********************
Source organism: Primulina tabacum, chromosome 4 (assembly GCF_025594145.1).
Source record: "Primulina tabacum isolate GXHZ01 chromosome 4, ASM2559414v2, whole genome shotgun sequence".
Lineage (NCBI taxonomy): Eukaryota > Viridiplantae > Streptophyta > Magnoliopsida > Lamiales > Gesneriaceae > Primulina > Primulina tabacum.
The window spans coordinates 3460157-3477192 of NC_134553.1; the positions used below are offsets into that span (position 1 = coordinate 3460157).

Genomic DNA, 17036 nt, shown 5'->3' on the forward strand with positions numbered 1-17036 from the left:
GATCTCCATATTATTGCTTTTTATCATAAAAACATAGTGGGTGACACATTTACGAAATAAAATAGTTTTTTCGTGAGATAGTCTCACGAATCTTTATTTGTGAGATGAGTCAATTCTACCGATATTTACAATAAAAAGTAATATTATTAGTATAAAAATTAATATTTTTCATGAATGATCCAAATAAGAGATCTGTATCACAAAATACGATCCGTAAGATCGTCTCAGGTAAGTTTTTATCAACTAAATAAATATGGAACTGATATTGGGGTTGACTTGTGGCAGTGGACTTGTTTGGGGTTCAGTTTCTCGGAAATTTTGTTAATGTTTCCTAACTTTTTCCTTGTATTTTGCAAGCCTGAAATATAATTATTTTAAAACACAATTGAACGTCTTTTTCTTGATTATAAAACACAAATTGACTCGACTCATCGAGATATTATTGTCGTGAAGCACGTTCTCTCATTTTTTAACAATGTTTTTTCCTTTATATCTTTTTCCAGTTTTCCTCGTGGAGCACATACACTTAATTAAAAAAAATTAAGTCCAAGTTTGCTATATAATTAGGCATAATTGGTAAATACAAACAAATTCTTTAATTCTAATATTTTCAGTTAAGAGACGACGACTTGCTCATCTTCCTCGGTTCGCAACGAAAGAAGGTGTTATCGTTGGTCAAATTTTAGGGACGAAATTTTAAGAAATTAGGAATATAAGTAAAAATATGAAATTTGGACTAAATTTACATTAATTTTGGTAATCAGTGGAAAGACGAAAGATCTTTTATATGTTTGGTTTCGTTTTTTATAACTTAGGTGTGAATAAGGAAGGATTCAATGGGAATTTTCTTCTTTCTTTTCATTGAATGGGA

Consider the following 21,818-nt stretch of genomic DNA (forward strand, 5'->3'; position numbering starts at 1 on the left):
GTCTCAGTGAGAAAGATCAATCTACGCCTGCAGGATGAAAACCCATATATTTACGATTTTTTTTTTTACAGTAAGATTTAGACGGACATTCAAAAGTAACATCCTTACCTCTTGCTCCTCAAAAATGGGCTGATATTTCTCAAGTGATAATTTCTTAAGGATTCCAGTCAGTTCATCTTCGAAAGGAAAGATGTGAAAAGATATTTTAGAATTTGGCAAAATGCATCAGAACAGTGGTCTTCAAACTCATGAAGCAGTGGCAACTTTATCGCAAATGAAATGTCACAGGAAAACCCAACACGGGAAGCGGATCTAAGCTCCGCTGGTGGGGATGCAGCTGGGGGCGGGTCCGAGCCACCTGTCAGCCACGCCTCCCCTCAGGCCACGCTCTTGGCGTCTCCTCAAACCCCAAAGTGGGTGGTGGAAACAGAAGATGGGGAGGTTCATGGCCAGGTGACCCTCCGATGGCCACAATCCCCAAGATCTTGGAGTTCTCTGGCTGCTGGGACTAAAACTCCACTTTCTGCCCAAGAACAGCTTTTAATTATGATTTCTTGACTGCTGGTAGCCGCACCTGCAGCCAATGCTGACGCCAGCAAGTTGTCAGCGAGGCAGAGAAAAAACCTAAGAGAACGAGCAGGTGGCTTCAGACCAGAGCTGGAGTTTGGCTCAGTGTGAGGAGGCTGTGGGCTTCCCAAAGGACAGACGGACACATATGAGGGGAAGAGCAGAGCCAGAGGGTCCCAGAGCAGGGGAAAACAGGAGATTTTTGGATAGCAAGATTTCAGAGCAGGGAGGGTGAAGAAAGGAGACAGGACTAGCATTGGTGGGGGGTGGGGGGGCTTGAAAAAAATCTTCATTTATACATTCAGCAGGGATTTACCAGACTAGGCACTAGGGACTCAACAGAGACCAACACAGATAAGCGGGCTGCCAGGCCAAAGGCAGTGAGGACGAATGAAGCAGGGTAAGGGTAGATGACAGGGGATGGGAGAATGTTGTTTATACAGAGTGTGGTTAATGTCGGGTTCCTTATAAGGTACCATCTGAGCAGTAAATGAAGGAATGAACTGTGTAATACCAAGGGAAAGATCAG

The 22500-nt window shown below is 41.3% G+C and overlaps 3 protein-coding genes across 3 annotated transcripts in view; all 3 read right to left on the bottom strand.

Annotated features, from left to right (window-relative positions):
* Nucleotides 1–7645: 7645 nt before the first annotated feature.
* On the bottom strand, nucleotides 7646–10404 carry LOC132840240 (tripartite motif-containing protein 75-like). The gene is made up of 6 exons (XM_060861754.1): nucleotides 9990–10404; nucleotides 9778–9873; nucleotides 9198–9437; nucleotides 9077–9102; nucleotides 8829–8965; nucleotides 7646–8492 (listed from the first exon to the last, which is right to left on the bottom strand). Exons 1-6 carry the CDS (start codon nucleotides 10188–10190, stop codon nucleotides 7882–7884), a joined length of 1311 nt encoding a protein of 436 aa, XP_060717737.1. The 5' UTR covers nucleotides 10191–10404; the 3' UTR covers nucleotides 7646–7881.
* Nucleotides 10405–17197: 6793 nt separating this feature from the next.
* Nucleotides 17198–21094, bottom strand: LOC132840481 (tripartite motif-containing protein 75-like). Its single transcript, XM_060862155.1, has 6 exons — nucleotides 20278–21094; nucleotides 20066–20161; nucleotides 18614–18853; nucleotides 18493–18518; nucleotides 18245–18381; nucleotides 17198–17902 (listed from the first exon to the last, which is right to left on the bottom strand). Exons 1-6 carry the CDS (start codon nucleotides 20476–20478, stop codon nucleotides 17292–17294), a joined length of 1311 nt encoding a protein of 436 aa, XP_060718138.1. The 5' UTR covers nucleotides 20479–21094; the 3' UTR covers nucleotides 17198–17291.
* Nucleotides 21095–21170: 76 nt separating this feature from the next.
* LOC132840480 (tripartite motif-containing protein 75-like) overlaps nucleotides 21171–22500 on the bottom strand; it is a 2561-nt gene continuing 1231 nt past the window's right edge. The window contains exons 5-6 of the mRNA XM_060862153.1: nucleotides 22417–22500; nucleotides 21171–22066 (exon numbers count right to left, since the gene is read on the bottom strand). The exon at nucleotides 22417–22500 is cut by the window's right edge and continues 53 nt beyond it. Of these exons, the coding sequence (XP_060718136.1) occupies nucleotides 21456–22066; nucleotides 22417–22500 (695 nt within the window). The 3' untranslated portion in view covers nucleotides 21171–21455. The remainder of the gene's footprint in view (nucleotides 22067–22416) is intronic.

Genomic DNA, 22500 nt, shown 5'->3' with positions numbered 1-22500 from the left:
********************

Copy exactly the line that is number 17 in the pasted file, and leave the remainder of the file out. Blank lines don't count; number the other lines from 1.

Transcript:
Genomic DNA, 22500 nt, shown 5'->3' with positions numbered 1-22500 from the left: